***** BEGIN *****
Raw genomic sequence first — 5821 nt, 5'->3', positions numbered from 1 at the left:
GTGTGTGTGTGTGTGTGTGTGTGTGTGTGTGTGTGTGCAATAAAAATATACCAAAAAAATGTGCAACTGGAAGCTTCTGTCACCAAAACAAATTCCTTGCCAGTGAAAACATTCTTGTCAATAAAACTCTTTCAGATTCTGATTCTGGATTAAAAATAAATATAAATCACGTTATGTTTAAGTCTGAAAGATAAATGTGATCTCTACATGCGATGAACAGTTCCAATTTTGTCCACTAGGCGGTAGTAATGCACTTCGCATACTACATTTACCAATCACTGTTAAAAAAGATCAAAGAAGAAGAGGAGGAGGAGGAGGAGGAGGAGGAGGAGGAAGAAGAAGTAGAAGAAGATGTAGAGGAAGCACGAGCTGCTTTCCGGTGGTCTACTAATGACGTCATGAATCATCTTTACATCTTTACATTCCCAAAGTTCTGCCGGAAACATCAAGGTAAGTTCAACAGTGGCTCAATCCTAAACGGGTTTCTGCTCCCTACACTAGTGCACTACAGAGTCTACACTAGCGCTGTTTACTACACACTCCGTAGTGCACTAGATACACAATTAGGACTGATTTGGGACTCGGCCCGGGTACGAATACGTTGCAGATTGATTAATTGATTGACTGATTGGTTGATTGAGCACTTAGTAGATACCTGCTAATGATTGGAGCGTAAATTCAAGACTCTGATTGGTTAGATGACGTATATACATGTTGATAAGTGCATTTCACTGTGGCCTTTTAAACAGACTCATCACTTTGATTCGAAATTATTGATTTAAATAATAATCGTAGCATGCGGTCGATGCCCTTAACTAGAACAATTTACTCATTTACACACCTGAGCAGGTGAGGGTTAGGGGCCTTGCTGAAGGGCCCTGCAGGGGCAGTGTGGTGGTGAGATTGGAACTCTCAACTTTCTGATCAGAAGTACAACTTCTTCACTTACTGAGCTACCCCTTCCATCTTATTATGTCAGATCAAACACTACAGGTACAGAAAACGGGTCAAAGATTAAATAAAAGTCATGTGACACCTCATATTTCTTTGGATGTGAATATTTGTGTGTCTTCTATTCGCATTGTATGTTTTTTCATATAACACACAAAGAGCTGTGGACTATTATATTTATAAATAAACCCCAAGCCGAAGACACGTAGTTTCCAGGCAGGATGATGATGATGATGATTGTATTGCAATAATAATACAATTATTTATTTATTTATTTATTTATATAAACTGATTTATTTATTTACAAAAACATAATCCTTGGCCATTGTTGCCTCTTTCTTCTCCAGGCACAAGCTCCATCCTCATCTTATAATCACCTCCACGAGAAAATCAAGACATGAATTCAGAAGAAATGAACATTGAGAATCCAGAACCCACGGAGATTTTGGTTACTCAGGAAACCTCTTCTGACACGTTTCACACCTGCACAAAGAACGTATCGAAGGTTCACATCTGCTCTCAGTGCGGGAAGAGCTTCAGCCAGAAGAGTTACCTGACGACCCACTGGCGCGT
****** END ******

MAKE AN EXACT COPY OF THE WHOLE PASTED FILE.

Raw genomic sequence first — 5821 nt, 5'->3', positions numbered from 1 at the left:
GTGTGTGTGTGTGTGTGTGTGTGTGTGTGTGTGTGTGCAATAAAAATATACCAAAAAAATGTGCAACTGGAAGCTTCTGTCACCAAAACAAATTCCTTGCCAGTGAAAACATTCTTGTCAATAAAACTCTTTCAGATTCTGATTCTGGATTAAAAATAAATATAAATCACGTTATGTTTAAGTCTGAAAGATAAATGTGATCTCTACATGCGATGAACAGTTCCAATTTTGTCCACTAGGCGGTAGTAATGCACTTCGCATACTACATTTACCAATCACTGTTAAAAAAGATCAAAGAAGAAGAGGAGGAGGAGGAGGAGGAGGAGGAGGAGGAAGAAGAAGTAGAAGAAGATGTAGAGGAAGCACGAGCTGCTTTCCGGTGGTCTACTAATGACGTCATGAATCATCTTTACATCTTTACATTCCCAAAGTTCTGCCGGAAACATCAAGGTAAGTTCAACAGTGGCTCAATCCTAAACGGGTTTCTGCTCCCTACACTAGTGCACTACAGAGTCTACACTAGCGCTGTTTACTACACACTCCGTAGTGCACTAGATACACAATTAGGACTGATTTGGGACTCGGCCCGGGTACGAATACGTTGCAGATTGATTAATTGATTGACTGATTGGTTGATTGAGCACTTAGTAGATACCTGCTAATGATTGGAGCGTAAATTCAAGACTCTGATTGGTTAGATGACGTATATACATGTTGATAAGTGCATTTCACTGTGGCCTTTTAAACAGACTCATCACTTTGATTCGAAATTATTGATTTAAATAATAATCGTAGCATGCGGTCGATGCCCTTAACTAGAACAATTTACTCATTTACACACCTGAGCAGGTGAGGGTTAGGGGCCTTGCTGAAGGGCCCTGCAGGGGCAGTGTGGTGGTGAGATTGGAACTCTCAACTTTCTGATCAGAAGTACAACTTCTTCACTTACTGAGCTACCCCTTCCATCTTATTATGTCAGATCAAACACTACAGGTACAGAAAACGGGTCAAAGATTAAATAAAAGTCATGTGACACCTCATATTTCTTTGGATGTGAATATTTGTGTGTCTTCTATTCGCATTGTATGTTTTTTCATATAACACACAAAGAGCTGTGGACTATTATATTTATAAATAAACCCCAAGCCGAAGACACGTAGTTTCCAGGCAGGATGATGATGATGATGATTGTATTGCAATAATAATACAATTATTTATTTATTTATTTATTTATATAAACTGATTTATTTATTTACAAAAACATAATCCTTGGCCATTGTTGCCTCTTTCTTCTCCAGGCACAAGCTCCATCCTCATCTTATAATCACCTCCACGAGAAAATCAAGACATGAATTCAGAAGAAATGAACATTGAGAATCCAGAACCCACGGAGATTTTGGTTACTCAGGAAACCTCTTCTGACACGTTTCACACCTGCACAAAGAACGTATCGAAGGTTCACATCTGCTCTCAGTGCGGGAAGAGCTTCAGCCAGAAGAGTTACCTGACGACCCACTGGCGCGT